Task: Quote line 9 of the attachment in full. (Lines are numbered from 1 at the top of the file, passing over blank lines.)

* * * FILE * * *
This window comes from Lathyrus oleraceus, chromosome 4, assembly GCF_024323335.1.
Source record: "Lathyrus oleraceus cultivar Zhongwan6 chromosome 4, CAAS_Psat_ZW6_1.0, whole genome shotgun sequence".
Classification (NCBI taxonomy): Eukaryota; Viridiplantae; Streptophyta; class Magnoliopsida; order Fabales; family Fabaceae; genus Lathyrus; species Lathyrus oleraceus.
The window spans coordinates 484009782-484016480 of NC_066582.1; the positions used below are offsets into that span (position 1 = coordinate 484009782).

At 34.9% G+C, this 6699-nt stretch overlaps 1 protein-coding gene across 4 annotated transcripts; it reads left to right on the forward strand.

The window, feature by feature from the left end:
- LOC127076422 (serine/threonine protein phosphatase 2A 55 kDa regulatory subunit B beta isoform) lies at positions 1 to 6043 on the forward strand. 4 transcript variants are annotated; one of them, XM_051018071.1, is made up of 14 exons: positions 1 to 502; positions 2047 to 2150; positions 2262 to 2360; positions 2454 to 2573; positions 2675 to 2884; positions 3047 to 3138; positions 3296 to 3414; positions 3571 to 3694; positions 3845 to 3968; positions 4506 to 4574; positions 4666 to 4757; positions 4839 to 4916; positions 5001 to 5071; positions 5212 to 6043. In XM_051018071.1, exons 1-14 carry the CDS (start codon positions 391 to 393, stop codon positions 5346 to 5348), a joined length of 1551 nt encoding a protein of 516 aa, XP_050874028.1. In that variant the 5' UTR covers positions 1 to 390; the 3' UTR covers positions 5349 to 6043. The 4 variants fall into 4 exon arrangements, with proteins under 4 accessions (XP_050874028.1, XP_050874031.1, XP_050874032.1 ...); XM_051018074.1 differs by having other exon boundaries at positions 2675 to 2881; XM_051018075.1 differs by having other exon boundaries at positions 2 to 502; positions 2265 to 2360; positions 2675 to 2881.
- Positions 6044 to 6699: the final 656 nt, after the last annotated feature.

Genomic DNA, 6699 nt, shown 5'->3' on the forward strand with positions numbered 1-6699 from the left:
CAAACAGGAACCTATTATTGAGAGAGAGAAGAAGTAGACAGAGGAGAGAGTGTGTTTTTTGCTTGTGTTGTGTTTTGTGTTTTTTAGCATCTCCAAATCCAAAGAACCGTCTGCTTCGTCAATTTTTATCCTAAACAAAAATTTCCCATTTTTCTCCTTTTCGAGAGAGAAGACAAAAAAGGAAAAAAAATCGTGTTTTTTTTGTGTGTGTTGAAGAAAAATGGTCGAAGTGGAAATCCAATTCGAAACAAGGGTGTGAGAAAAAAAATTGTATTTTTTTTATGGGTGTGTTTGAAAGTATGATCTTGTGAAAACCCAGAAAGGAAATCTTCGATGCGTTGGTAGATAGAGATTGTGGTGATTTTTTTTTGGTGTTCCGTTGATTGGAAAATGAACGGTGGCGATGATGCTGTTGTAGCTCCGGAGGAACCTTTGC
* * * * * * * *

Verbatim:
Genomic DNA, 6699 nt, shown 5'->3' on the forward strand with positions numbered 1-6699 from the left: